Testing your application against a real database and pseudo-real data is quite a challenge. I'm going to show you how to automate the process of creating a test database with its schema and filling it with data, all with tools you might already be familiar with, including Nette Tester and Doctrine 2 along with Doctrine Migrations and Data Fixtures.
Webfonts have become quite a common sight on websites. They give designers the flexibility to choose the perfect type without having to worry about the availability of the chosen fonts. But, on the other hand, they may be a real problem especially on slow connections. Luckily, there is a tool that solves this.
Unit testing a class that uses Nette's cache can be a pain in the you-know-what. I've found myself writing a very simple cache factory to solve this and make testing classes depending on cache a pleasing experience, so I've decided to make an extension out of it.
Listing data is essentially the most crucial part of websites. Be it products, articles, photos or whatnots, we usually need to provide the user the way to filter and/or sort the data by some preset parameters. I'll show you how to encapsulate such filtering within an object, build a user interface (in other words, a form) upon it, and use it with Kdyby/Doctrine's query objects to actually filter the data on the database level.
Last December, I implemented smart forms via Kdyby/DoctrineForms on this blog. Since the documentation of the package seems to be quite lacking in its scope, I decided to share with you how to overcome the pitfalls I had encountered and make it work.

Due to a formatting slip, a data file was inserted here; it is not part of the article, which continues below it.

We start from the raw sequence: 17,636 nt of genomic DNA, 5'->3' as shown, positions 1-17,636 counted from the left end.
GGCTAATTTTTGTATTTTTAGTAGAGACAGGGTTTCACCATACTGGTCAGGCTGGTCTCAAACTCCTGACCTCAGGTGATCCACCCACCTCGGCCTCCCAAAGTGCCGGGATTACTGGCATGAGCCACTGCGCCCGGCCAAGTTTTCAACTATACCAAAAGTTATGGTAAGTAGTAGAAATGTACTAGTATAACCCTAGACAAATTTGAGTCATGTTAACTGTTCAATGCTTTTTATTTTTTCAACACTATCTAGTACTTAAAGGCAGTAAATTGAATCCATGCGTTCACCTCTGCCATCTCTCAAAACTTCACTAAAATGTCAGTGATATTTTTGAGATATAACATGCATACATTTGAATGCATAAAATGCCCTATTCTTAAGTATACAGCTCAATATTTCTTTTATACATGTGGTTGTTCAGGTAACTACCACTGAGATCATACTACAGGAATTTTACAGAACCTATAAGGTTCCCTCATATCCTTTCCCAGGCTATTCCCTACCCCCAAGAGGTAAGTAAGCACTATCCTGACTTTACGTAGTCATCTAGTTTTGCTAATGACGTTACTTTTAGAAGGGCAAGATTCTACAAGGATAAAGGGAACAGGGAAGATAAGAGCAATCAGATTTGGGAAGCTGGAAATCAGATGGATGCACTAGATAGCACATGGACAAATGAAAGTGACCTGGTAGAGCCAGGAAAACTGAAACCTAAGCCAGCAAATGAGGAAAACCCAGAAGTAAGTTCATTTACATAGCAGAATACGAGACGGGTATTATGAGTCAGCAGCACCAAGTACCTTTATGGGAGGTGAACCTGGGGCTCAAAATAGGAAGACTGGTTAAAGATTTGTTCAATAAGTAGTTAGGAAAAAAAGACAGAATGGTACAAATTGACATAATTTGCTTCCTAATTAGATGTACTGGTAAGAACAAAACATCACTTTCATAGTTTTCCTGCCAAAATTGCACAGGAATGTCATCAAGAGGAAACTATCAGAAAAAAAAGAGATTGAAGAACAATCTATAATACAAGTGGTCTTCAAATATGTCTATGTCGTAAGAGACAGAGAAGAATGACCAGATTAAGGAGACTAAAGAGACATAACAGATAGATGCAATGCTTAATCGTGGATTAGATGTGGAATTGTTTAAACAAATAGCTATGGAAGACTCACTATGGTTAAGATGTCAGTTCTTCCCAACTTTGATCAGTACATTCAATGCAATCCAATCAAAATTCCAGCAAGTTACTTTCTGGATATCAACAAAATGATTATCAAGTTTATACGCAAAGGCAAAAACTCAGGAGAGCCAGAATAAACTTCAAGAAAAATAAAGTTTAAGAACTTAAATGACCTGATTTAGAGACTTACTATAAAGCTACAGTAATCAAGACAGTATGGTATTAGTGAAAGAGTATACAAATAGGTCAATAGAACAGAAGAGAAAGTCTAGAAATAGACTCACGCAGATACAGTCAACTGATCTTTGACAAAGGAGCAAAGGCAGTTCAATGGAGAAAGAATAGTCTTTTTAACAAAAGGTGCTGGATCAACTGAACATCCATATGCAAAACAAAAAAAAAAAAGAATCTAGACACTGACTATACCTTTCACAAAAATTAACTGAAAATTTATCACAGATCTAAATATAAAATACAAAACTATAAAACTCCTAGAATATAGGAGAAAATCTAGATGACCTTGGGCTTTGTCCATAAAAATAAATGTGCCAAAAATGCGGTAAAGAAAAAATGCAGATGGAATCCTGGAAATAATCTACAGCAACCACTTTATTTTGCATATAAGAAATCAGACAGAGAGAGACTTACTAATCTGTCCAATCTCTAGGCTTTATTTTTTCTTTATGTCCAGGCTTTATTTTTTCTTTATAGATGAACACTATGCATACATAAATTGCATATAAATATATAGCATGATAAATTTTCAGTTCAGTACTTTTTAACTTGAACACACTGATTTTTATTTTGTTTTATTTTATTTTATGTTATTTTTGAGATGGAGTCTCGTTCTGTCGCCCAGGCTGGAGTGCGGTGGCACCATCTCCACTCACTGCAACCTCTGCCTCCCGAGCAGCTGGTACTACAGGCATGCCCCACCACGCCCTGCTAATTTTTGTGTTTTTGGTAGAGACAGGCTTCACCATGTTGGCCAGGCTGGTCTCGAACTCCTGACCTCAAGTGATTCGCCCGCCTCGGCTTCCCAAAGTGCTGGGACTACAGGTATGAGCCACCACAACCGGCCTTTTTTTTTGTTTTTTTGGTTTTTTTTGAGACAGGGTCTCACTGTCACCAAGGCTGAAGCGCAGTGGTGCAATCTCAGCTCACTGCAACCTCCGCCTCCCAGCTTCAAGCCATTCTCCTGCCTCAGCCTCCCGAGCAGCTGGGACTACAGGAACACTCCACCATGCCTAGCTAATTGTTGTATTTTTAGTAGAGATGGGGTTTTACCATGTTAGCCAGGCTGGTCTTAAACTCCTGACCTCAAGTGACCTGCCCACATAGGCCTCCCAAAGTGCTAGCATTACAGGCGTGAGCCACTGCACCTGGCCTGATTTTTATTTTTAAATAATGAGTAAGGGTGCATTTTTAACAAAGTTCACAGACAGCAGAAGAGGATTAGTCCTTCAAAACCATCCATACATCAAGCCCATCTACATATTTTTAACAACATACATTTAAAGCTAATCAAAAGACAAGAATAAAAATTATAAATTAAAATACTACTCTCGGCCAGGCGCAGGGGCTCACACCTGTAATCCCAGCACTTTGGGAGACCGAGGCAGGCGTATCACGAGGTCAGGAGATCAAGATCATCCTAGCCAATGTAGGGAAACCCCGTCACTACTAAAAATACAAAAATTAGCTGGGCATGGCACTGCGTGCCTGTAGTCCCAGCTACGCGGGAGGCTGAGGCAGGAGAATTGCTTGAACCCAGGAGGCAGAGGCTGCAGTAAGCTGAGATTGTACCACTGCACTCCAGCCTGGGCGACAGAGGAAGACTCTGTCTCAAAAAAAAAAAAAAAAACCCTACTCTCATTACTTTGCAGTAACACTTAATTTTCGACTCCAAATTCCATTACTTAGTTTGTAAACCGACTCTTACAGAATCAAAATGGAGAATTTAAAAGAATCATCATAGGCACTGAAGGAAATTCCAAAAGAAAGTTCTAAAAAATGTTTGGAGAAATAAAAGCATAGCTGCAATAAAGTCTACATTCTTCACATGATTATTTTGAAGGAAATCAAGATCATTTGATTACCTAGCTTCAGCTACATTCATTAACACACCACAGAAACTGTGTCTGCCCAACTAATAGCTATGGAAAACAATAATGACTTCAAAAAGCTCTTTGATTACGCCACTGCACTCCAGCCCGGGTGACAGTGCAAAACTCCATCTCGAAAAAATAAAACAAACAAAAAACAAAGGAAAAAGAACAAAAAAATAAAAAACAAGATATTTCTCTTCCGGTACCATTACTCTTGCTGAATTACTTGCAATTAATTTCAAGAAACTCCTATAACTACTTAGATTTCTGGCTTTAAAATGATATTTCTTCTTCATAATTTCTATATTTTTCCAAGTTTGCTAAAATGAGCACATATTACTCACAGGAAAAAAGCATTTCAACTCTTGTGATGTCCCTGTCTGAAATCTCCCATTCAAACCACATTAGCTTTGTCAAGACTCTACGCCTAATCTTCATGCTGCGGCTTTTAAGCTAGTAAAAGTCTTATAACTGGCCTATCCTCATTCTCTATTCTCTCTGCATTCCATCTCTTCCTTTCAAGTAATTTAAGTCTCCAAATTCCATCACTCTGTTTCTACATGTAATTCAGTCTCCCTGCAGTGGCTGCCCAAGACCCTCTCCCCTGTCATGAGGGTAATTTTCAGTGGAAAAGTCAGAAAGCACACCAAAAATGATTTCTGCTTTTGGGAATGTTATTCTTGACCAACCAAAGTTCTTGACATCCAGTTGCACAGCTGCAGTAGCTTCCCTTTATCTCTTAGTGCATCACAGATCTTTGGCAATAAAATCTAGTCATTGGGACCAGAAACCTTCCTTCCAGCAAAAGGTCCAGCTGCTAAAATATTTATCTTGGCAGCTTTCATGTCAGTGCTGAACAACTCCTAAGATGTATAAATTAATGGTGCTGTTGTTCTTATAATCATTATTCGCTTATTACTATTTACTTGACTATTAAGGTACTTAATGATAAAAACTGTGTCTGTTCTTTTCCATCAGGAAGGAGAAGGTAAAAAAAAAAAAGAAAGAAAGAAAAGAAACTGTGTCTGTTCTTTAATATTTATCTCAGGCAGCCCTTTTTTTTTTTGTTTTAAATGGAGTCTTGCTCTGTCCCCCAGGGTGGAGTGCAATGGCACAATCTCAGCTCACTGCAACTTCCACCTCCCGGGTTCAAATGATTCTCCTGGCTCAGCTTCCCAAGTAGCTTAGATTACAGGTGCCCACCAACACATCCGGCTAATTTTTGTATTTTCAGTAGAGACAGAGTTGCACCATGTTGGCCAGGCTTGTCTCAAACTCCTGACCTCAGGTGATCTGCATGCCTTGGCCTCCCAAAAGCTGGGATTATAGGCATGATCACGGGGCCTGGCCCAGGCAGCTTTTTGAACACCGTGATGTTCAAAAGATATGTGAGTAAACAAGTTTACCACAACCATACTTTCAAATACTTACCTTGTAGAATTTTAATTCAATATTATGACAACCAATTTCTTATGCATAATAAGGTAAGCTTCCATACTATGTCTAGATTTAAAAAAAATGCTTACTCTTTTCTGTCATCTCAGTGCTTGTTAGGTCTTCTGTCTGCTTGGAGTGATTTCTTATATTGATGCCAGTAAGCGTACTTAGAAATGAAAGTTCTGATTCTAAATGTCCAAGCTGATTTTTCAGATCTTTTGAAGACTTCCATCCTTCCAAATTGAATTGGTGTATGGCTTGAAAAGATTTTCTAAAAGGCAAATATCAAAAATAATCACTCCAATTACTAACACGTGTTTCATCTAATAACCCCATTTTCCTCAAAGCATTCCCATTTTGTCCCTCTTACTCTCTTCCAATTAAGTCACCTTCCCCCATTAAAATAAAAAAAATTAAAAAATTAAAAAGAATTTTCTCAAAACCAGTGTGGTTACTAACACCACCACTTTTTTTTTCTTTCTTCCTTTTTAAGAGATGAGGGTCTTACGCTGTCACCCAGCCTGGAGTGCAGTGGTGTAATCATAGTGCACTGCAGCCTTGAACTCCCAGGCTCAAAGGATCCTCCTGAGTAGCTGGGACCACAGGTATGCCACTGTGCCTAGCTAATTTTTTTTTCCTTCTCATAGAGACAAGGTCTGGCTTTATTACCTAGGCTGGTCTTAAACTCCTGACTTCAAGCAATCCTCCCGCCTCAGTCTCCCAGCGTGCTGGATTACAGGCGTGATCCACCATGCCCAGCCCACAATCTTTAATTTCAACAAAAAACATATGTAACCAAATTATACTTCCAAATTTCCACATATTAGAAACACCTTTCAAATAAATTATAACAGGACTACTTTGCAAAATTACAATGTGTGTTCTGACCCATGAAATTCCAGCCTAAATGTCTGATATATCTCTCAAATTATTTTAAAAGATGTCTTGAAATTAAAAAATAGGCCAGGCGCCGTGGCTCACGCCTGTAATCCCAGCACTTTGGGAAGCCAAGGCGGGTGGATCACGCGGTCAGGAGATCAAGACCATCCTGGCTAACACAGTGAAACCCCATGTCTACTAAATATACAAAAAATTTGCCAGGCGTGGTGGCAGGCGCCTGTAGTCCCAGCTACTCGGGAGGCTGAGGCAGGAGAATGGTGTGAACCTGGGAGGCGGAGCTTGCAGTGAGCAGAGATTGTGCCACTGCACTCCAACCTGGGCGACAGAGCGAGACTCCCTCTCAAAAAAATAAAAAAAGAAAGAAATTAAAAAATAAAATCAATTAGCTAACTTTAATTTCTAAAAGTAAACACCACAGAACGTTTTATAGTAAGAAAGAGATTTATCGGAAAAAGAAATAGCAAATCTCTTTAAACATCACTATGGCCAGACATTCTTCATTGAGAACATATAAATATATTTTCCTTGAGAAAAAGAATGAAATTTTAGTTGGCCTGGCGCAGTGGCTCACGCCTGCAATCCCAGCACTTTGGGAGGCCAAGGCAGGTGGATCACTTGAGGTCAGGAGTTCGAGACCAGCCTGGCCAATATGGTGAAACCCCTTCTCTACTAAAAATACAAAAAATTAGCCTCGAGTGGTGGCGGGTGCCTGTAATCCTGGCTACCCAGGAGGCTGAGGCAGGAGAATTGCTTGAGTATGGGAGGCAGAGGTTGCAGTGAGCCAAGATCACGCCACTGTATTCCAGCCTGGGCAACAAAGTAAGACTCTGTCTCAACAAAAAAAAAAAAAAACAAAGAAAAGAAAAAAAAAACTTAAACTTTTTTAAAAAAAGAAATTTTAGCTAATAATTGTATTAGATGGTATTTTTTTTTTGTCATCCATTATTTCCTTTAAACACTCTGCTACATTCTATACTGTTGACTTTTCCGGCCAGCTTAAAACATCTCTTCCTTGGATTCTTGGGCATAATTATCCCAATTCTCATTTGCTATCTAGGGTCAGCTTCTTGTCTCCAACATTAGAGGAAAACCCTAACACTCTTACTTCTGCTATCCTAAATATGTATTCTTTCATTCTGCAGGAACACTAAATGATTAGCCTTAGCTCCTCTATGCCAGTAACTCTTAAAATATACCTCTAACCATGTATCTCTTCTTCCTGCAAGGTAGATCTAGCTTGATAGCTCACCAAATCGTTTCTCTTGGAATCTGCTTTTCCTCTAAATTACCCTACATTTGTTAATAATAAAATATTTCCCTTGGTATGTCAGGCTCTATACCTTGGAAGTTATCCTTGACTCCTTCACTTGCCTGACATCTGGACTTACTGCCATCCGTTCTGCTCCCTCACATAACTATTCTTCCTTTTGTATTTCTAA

In order for components in Nette to be as reusable as possible, it is necessary to decouple them from presenters. The cleanest way out of this is to invert the dependency. After all, it's the presenter that requires the component, not vice versa.
The need for authentication mechanisms that provide more security has been rising during the recent years. Google has ventured into this field with their Authenticator application which is now used not only by Google itself, but also other big players like Github or Dropbox. And you know what? It's not really that difficult to join this elite group. I'm going to show you how.
Implementing a shiny new feature for one of our clients, we faced a challenging task. We needed to handle uploads of loads of files. Effectively. Without torturing the server with unnecessary stuff.
Earlier this week, I launched a brand new version of this website. It is written in PHP using Nette and Doctrine, uses Bower and Gulp to build assets, and strives to follow current best practices. And, last but definitely not least, its source code is open.
This text provides a comprehensive guide on how to configure Nginx and PHP-FPM and make it run smoothly with Nette framework.